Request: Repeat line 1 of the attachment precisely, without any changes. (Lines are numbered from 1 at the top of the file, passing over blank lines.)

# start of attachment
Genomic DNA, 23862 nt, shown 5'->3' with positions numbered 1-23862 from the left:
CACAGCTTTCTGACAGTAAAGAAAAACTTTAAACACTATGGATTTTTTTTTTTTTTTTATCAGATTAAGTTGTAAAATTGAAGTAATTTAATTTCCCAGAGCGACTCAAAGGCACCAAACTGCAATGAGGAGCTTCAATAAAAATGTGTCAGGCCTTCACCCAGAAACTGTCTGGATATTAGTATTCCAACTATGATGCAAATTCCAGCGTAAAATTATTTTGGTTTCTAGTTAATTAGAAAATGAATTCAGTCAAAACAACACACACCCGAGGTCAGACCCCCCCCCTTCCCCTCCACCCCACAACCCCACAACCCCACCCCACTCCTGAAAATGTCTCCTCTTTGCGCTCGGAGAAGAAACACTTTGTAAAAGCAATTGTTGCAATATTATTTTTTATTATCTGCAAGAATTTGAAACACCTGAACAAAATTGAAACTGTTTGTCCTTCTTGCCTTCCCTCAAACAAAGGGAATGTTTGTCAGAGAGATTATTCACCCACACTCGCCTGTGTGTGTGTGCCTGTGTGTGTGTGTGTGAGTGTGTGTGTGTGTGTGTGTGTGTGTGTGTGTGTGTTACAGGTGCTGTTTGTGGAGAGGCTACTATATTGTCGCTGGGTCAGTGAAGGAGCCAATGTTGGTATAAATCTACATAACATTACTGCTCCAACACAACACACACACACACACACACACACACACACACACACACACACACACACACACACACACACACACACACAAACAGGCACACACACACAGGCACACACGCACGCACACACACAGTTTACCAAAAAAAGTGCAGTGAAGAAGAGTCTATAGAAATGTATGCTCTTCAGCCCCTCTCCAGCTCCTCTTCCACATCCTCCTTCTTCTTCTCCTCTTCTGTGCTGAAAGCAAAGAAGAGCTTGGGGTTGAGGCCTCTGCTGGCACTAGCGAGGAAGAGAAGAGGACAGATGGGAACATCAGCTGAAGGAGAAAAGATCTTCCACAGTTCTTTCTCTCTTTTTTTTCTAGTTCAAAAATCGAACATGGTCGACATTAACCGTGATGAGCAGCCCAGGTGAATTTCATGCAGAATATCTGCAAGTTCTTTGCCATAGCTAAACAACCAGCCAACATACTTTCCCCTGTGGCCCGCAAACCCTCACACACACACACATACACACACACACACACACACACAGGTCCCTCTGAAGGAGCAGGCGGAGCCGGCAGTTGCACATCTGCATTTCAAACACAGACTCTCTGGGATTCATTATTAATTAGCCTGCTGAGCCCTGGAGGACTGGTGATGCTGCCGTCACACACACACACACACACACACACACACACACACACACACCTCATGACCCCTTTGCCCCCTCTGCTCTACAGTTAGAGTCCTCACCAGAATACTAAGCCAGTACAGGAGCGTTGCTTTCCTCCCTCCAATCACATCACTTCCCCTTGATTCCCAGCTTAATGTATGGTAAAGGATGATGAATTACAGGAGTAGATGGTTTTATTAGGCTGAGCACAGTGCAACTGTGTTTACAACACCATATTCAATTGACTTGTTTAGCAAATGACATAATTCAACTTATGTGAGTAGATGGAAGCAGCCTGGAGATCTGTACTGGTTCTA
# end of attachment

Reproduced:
Genomic DNA, 23862 nt, shown 5'->3' with positions numbered 1-23862 from the left: